Whedon made the natural transition to director, but there was a problem. There was still “a push-pull over the right amount of light and darkness in Justice League” with the studio, and unexpected issues like Paramount not allowing Superman actor Henry Cavill to shave off the moustache he had grown for Mission: Impossible 6 would incur costly delays as this would need to be touched up digitally in post-production. There was also the studio mandate to Whedon to keep the film under two-hours to avoid the bloat of BvS, which meant even more time in the editing room.
With all of these unforeseen hurdles, the safe option would have been to push back Justice League so that everything could be retooled and done properly. Remember though, WB always wants to show strength. Specifically, in this case, strength in their bank balances.
While all of this had been going on, WB and telecommunication giant AT&T had been planning to merge, and this was a problem for some of the WB higher-ups. If Justice League was released and became the massive success they hoped it would be, they would all be getting big fat paychecks. As an unnamed executive explained to The Wrap though, they “wanted to preserve their bonuses they would be paid before the merger,” and so “if they pushed the movie, then their bonuses would have been pushed to the following year and they might not still be at the studio.”
And there you have it, that oldest of motivating factors for doing the wrong thing: Greed.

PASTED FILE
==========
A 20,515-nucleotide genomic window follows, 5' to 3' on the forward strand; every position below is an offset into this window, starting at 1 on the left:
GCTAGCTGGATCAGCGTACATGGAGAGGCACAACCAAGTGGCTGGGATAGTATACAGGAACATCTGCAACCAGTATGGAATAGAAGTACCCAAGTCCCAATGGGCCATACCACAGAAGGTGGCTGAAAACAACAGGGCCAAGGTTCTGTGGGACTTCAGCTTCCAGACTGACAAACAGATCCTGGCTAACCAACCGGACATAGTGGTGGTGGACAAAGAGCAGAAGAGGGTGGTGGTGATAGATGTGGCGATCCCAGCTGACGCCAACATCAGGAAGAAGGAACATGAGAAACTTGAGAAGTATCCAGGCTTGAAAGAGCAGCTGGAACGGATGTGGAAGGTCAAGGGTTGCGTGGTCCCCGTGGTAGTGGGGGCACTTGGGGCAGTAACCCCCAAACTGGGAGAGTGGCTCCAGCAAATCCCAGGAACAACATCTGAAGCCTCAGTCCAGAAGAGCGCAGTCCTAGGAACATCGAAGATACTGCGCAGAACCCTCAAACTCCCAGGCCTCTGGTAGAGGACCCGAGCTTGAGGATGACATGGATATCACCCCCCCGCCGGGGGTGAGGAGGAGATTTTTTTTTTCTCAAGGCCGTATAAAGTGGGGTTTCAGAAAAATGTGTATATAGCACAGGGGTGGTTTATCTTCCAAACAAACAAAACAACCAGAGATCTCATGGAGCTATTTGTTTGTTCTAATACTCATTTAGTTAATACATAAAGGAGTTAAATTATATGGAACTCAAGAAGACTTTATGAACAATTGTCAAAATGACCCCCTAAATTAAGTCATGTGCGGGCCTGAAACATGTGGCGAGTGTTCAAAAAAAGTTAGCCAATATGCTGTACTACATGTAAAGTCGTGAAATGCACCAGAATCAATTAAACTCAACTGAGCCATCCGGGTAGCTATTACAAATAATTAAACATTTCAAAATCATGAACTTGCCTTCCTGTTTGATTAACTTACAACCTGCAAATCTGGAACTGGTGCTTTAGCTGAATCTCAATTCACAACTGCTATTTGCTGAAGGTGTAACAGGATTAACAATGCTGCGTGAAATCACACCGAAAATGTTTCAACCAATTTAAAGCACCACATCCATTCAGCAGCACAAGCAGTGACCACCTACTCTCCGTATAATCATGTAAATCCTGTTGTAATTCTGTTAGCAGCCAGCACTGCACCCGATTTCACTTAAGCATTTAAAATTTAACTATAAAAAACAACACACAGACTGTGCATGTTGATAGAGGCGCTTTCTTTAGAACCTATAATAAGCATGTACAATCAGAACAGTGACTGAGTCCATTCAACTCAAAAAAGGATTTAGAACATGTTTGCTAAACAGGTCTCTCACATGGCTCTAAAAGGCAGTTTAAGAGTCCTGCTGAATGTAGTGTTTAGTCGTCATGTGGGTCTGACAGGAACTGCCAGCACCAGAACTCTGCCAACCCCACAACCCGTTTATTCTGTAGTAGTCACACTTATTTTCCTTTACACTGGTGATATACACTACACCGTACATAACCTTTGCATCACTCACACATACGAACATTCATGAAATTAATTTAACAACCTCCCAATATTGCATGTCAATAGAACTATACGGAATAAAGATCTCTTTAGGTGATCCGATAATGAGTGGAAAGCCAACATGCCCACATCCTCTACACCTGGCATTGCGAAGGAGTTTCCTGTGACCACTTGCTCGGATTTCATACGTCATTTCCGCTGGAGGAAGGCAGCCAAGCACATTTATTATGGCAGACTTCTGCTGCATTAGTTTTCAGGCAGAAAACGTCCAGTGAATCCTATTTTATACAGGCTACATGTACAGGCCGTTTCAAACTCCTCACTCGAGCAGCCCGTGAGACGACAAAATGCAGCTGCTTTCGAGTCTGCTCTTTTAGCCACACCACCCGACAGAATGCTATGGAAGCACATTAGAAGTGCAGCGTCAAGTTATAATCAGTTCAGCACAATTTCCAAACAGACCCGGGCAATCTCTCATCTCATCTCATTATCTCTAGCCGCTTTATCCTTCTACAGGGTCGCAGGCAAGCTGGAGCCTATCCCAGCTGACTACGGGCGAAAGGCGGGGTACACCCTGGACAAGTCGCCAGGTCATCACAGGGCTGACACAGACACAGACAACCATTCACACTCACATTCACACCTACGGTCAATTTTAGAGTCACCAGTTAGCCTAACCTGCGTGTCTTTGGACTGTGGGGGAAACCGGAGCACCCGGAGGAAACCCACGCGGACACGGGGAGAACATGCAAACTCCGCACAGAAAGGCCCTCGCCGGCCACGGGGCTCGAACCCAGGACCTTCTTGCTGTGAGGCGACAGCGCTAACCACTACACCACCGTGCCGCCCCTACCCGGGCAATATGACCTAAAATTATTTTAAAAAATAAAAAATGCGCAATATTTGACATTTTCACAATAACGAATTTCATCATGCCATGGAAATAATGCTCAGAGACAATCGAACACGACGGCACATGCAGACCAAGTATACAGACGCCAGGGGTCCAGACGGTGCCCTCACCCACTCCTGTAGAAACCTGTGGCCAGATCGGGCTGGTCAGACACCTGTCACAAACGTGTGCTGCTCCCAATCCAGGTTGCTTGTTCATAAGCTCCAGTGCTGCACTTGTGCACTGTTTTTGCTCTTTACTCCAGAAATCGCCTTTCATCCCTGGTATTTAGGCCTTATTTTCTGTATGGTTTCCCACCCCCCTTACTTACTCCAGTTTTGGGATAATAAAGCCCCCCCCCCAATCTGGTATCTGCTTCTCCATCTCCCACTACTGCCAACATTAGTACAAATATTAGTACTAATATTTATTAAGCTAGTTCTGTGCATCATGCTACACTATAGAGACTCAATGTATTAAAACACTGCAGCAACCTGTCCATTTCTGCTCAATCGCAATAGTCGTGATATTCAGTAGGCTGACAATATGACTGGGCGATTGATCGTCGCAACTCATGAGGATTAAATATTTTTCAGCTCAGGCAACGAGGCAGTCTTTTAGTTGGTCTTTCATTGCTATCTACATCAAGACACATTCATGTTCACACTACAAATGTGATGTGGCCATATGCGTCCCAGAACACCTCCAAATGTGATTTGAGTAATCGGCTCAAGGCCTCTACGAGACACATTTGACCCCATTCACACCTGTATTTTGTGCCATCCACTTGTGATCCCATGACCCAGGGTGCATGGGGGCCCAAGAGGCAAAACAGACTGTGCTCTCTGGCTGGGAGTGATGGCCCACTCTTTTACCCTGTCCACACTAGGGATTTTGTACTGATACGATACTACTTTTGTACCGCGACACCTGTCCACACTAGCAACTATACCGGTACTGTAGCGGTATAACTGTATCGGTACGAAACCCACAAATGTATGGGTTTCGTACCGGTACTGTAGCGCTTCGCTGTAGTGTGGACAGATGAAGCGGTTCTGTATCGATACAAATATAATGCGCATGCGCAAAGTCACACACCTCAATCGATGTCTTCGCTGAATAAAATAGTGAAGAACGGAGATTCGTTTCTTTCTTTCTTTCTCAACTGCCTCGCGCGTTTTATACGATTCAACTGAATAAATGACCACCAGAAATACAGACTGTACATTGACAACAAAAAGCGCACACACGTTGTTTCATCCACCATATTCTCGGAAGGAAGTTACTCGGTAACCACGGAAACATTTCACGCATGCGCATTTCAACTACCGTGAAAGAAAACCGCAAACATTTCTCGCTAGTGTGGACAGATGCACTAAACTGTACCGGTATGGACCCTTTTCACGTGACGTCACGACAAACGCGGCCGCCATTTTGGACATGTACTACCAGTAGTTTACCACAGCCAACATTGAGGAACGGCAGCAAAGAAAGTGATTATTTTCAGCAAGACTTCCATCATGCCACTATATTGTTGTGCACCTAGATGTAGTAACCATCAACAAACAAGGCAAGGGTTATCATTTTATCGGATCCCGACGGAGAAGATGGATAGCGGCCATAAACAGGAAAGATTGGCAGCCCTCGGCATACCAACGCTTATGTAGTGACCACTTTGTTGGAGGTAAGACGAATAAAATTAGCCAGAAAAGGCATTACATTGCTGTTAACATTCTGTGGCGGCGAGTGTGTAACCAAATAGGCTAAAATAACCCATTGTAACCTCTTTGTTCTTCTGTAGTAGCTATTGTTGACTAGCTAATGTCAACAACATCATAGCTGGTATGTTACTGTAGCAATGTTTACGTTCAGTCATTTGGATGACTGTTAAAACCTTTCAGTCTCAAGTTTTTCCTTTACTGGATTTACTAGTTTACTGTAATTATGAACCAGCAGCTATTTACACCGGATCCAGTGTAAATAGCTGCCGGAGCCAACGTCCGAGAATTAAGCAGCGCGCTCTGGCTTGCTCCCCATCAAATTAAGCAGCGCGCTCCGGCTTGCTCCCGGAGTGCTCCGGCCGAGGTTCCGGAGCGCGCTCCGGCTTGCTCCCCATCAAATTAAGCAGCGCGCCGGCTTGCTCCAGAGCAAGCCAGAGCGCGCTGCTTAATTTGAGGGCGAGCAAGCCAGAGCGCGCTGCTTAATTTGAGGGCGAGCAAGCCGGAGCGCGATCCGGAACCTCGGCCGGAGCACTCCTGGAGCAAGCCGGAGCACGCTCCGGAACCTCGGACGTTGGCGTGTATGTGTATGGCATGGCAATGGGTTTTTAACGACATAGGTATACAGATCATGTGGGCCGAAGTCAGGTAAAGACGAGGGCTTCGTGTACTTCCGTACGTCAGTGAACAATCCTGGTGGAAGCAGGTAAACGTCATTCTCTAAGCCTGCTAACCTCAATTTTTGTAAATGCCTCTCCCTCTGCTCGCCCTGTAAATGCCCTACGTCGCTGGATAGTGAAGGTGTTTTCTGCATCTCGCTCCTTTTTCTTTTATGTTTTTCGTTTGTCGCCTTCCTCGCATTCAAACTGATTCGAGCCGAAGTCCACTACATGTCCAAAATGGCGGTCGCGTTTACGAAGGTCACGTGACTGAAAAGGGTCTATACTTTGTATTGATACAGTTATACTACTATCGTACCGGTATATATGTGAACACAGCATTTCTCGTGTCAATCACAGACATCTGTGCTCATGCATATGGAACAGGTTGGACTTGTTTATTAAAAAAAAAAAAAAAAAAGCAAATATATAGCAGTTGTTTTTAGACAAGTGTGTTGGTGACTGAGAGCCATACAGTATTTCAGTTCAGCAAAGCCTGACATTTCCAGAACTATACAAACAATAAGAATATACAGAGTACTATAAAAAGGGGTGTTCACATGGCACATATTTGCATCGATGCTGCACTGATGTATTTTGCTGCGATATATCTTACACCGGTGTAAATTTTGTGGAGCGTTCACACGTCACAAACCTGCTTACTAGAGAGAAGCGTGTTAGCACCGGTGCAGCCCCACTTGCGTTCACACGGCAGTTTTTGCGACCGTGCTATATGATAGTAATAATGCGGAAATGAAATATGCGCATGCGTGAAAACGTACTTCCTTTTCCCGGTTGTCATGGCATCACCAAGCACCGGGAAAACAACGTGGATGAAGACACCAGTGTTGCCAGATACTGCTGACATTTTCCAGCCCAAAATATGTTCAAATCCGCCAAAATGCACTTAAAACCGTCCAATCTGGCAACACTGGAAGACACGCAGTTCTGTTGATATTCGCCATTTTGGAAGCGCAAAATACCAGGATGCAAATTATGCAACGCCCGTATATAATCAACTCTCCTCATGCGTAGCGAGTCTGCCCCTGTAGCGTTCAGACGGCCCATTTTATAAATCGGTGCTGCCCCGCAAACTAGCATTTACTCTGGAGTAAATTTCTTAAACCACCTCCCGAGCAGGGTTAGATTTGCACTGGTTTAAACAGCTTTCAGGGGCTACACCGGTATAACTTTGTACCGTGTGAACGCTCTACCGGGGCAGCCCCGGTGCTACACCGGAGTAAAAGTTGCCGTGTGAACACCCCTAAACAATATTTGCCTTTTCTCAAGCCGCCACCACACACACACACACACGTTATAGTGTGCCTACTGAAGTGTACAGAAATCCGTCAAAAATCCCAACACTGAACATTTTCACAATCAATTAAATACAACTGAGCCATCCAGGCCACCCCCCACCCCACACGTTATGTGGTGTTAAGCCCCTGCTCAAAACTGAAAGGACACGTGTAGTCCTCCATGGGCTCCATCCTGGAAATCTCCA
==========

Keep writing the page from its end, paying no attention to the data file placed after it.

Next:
With the release date set in stone, Whedon had to work miracles to get a cohesive film out of the mish-mash of his and Snyder’s incongruent visions. Many would argue that he didn’t quite pull it off. A VFX artist who reportedly worked on Justice League also took to Reddit to explain that even they were not happy with it. They explained that complaints about the film’s poor CG – specifically Henry Cavill’s badly rendered moustache-less lip – could have all been avoided if the film had been delayed, but instead the VFX work was farmed out to four different companies to do in just three months, resulting in the inconsistent and rushed digital work we saw on screen (this is why the film’s opening scene looks especially bad, while others were fine).
As I stated in my review, Justice League is a fun movie, but its faults are glaring. Those are faults though that could have easily been overcome had the principal actors in this drama actually been given the time and resources to do so. But nope, high paid suits needed to get paid even more. The irony though? With Justice League having the lowest US opening of any DCEU film and floundering a bit at the domestic box office, they probably won’t be eligible for those bonuses anyway.
Last Updated: December 1, 2017